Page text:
After brief duty in the U.S. Merchant Marine during World War II, Ellison won a Rosenwald fellowship to work on the novel which brought him instant recognition and the National Book Award, Invisible Man (1952). The story of a young man's growing up, first in the South and then in Harlem, it is sensational, brutally honest, and graphic in the humiliating, often violent treatment the nameless hero suffers at the hands of the Southern white men who "educate" him and the Northern black men who "use" him. But Ellison reminds the reader that he "didn't select the surrealism, the distortion, the intensity as an experimental technique but because reality is surreal." When, at the end of the novel, the hero creeps into an empty Harlem cellar to escape from the world, it is only the last of his many bouts with "invisibility." The life of a African-American has always been relentlessly unreal, and his search for identity endless. But what Ellison's novel illuminates is the common plight of all human beings in the confrontations between dream and reality, light against darkness, idealism smothered by disillusion, injured psyche, adopted personae. In 1965, in a poll of 200 writers and critics, they voted Invisible Man the most distinguished novel published between 1945 and 1965 in America.

Ellison's Shadow and Act (1964) is a collection of 20 essays and 2 interviews. He contributed to The Living Novel (Granville Hicks, ed., 1957), The Angry Black (John A. Williams, ed., 1963), and Soon One Morning (Herbert Hill, ed., 1963) and to numerous literary journals. He lectured at the Salzburg Seminar in 1954; taught Russian and American literature at Bard College from 1958 to 1961; was visiting professor at the University of Chicago in 1961 and visiting professor of writing at Rutgers University from 1962 to 1964; and in 1964, became visiting fellow in American studies at Yale University.

Ellison died on April 16, 1994, in New York City, leaving his second novel unfinished. His influence on American literature has been tremendous, and the loss of this second work is a bitter pill. According to Ellison himself, it was to be a work which would "[equal] his imaginative vision of the American novel as conqueror of the frontier and [answer] the Emersonian call for a literature to release all people from the bonds of oppression."

Further Reading

Perceptive critical comment on Ellison is available in Robert Bone, The Negro Novel in America (1958; rev. ed. 1965); Ihab Hassan, Radical Innocence: Studies in the Contemporary American Novel (1961); Marcus Klein, After Alienation: American Novels in Mid-century (1964); Jonathan Baumbach, The Landscape of Nightmare (1965); and Seymour L. Gross and John Edward Hardy, eds., Images of the Negro in American Literature (1966).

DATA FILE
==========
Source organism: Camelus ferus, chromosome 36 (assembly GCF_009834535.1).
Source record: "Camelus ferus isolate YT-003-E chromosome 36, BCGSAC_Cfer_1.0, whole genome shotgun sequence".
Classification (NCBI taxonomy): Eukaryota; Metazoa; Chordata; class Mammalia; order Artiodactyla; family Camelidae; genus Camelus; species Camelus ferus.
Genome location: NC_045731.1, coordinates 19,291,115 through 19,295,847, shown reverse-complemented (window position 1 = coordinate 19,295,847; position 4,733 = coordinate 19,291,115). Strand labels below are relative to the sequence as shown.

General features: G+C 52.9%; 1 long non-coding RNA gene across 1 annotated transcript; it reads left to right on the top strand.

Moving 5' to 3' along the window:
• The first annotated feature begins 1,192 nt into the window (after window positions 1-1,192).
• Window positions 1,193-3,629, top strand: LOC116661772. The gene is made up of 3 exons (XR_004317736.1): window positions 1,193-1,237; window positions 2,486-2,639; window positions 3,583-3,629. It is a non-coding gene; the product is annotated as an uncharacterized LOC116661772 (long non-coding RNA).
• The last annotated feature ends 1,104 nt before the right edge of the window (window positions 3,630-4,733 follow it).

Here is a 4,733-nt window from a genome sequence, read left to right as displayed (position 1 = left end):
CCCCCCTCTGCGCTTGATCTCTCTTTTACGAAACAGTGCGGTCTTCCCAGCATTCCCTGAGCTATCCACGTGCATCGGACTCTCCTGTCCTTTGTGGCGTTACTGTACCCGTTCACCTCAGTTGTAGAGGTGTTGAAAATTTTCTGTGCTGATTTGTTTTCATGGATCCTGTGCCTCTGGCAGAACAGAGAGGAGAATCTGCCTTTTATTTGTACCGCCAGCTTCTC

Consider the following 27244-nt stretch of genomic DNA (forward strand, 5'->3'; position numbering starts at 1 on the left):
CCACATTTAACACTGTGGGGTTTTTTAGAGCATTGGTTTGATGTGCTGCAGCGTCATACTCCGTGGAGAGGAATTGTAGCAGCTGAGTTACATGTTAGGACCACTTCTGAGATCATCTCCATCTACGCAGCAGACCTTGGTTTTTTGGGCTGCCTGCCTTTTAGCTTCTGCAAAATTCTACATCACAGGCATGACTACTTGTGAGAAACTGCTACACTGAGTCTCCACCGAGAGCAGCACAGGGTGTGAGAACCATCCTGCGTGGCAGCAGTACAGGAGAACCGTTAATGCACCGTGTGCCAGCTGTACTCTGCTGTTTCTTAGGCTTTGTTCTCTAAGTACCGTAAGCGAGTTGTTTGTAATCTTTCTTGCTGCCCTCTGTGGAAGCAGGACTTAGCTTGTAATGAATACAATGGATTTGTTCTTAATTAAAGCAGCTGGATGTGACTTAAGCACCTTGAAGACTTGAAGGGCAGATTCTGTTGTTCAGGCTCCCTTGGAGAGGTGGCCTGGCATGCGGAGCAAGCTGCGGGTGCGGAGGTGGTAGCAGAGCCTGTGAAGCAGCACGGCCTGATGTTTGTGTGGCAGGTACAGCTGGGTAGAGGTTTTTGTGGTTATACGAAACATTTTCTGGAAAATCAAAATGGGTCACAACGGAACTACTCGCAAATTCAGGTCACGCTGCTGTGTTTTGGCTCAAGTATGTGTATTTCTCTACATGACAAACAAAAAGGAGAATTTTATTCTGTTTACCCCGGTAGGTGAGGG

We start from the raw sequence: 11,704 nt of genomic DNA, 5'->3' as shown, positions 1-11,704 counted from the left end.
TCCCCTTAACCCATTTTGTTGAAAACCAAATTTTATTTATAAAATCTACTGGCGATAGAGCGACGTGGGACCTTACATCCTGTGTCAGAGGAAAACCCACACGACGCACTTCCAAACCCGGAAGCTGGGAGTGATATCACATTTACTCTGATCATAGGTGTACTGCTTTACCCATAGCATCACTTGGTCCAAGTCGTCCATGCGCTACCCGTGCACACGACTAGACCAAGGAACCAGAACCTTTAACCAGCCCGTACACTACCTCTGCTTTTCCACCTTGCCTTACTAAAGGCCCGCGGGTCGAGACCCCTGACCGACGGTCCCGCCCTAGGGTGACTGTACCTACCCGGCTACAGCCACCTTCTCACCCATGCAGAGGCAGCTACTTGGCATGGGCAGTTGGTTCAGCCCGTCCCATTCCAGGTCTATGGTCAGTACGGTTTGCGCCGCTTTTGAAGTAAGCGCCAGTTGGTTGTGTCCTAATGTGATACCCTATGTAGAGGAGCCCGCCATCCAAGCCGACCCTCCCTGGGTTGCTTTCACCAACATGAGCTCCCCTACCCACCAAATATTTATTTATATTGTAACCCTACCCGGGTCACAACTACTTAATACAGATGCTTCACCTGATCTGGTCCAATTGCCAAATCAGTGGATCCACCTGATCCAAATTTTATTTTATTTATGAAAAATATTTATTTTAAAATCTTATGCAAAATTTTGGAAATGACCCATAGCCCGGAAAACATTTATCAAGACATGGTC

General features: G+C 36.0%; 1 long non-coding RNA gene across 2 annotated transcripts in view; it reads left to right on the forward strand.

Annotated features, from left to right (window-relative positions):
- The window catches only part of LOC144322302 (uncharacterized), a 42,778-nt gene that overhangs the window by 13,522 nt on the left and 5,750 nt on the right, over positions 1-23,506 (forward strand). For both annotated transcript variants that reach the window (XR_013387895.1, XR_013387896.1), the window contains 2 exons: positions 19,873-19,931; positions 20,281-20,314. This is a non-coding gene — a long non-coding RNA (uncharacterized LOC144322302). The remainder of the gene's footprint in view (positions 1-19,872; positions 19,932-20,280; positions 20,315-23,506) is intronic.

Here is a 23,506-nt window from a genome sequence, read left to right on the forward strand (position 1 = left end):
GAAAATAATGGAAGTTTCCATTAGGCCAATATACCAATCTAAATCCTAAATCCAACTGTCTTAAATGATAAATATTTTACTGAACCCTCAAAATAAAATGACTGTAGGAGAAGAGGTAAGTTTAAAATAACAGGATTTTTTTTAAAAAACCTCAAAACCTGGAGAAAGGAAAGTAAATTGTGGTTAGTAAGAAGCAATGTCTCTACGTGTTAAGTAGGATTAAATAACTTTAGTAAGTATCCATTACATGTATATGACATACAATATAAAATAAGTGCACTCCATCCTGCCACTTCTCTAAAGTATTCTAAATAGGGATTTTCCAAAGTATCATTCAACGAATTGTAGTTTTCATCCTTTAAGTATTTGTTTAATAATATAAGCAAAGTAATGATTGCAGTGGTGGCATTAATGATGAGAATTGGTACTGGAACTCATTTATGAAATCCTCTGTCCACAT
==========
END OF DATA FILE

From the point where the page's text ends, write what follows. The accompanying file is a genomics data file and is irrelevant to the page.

Ralph Ellsion, Invisible Man, Random House, 1982.

Ralph Ellison, Shadow and Act, Random House, 1964.

Ralph Ellison, Going to the Territory, Random House, 1986.

Kimberly W. Benston, editor, The Black American Writer, Everett Edwards, 1969. □

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Ellison, Ralph

Ralph Ellison (Ralph Waldo Ellison), 1914–94, African-American author, b. Oklahoma City; studied Tuskegee Institute (now Tuskegee Univ.). Originally a trumpet player and aspiring composer, he moved (1936) to New York City, where he met Langston Hughes, who became his mentor, and became friends with Richard Wright, who radicalized his thinking. Ellison's earliest published writings were reviews and stories in the politically radical New Masses magazine. His literary reputation rests almost completely on one novel, Invisible Man (1952). A classic of American literature, it draws upon the author's experiences to detail the harrowing progress of a nameless young black man struggling to live in a hostile society. Ellison also published two collections of essays, Shadow and Act (1964) and Going to the Territory (1986). His collected essays were published in 1995, and a volume of stories appeared in 1996. For many years Ellison struggled with the writing of a second novel, sections of which appeared (1960–77) in magazines, but it was still uncompleted at his death. Condensing the sprawling mass of text and notes written over four decades, his literary executor assembled the novel Juneteenth, which was published in 1999.

See R. G. O'Meally, ed., Living with Music: Ralph Ellison's Jazz Writings (2001); biographies by L. Jackson (2002) and A. Rampersad (2007); studies by J. Hersey, ed. (1974), R. G. O'Meally (1980), A. Nadel (1988), M. Busby (1991), E. Schor (1993), J. G. Watts (1995), H, Bytkerm, ed., (2000), H. Bloom, ed. (2003), K. W. Warren (2003), S. C. Tracy, ed. (2004), J. S. Wright (2006), and A. Bradley (2010).

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Ellison, Ralph Waldo

Ellison, Ralph Waldo (1914–94) US writer. Encouraged by Richard Wright, he wrote Invisible Man (1952), a semi-autobiographical novel about a young man's struggle for identity in a hostile society. The narrator becomes aware that to be black in US society is to be “invisible”.